Flynn said his ministry is looking into the issue.
One option that was considered — but dismissed — was to limit the number of such employees in any one workplace because it “seemed like it would be a bureaucratic nightmare. We figure we’d get right to where the issue is — that we take away the incentive to use temporary help agencies, to stop the flourishing of this business. We believe that is far more effective.”
If workers hired by a company or brought in temporarily are making the same hourly rate, “there is no incentive … to go through an agency.”
“Right now, you’ll have somebody that is making $20 an hour standing next to somebody who is making $12 an hour, doing essentially the same work. We just say that’s not on in the province of Ontario, and the way we plan to address that is by the equal pay provisions.”
Research commissioned by the Ontario government found that temp workers are vulnerable and among the most “precariously employed of all workers.”
The Star’s Sara Mojtehedzadeh went undercover at Fiera Foods, an industrial bakery in North York that has racked up numerous health and safety infractions and where a worker died last year.
She and investigative reporter Brendan Kennedy found that temporary agencies have increased by 20 per cent in Ontario in just the past 10 years — with 1,700 now in Greater Toronto. Companies use them to lower costs and reduce their responsibilities for employees. Firms also avoid full liability — and cut their insurance premiums — at the workers’ compensation board for accidents that occur on the job because the responsibility is transferred to the temp agency.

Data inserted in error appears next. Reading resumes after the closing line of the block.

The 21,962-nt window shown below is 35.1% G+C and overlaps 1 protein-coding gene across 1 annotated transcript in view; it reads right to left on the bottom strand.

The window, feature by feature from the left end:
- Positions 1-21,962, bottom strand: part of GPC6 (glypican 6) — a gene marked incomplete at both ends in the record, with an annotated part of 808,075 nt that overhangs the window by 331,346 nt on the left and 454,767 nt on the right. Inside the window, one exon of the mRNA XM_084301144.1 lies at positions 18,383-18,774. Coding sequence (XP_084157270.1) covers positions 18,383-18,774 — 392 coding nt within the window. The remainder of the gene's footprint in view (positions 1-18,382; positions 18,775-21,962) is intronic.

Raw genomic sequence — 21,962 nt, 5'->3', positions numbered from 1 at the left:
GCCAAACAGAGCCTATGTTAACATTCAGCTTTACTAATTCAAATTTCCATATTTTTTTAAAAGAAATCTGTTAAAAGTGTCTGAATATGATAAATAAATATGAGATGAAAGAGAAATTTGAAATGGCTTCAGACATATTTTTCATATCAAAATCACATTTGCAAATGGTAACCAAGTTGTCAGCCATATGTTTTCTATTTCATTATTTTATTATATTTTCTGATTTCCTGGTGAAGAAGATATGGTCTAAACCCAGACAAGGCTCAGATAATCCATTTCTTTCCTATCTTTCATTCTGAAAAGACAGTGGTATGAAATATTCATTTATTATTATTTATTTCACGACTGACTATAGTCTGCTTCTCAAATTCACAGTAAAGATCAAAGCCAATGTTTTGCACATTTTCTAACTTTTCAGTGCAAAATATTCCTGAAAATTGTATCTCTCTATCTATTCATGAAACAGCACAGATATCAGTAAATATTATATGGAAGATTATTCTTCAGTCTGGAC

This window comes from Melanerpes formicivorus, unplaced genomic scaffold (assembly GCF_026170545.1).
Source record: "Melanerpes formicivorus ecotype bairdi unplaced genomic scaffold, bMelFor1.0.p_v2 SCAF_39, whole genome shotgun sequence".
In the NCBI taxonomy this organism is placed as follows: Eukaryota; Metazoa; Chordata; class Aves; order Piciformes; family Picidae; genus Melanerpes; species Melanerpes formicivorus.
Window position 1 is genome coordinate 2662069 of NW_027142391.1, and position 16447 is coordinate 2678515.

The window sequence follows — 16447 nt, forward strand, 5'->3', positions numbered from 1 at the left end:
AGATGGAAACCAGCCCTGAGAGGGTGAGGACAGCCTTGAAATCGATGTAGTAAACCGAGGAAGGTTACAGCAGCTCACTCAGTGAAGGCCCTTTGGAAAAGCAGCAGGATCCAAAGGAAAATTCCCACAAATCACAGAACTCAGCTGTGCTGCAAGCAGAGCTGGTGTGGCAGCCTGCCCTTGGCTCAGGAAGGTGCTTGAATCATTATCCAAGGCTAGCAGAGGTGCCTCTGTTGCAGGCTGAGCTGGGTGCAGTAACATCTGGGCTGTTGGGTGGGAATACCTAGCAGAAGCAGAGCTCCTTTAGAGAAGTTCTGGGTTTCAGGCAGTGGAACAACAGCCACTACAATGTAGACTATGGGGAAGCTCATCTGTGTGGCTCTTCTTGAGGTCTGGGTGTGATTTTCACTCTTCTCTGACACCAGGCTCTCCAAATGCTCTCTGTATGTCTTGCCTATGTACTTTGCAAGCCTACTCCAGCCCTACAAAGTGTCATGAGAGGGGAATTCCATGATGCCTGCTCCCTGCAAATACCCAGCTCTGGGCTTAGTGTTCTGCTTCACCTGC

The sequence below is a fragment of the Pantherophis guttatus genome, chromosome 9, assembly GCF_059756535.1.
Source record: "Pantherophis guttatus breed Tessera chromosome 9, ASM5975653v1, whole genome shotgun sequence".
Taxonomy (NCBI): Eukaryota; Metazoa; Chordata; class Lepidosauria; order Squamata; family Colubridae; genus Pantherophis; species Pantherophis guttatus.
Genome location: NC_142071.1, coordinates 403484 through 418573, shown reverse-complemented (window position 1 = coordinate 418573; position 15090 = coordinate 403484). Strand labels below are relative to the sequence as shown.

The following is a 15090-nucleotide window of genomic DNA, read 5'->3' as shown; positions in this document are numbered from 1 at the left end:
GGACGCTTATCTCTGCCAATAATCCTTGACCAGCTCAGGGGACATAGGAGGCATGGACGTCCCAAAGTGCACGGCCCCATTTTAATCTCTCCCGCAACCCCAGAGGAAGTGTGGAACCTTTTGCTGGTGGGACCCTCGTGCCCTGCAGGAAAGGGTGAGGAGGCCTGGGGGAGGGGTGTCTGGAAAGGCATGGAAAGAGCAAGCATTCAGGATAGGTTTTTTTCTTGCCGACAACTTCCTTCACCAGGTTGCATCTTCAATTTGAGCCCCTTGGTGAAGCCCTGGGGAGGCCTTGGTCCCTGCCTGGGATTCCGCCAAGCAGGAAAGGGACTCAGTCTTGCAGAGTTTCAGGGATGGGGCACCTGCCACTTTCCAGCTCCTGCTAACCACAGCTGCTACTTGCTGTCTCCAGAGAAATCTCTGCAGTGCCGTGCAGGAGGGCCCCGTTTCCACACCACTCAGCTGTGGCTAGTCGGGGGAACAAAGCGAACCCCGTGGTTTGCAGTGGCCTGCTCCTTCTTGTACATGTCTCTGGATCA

It is unclear how equal pay provisions would change things at Fiera Foods, where Mojtehedzadeh found almost every worker she met on an assembly line was temporary and had been brought in through an agency.
Temporary agencies themselves are not the problem, Flynn said, as “they’ve existed for years and some of them do an incredible job and some people make an awful lot of money working for temp agencies. What we are concerned about is the proliferation of temporary help agencies taking the place of what is essentially full-time employment.”
He said the Star’s investigation “was a clear indication that there’s a problem out there that needs to be solved.”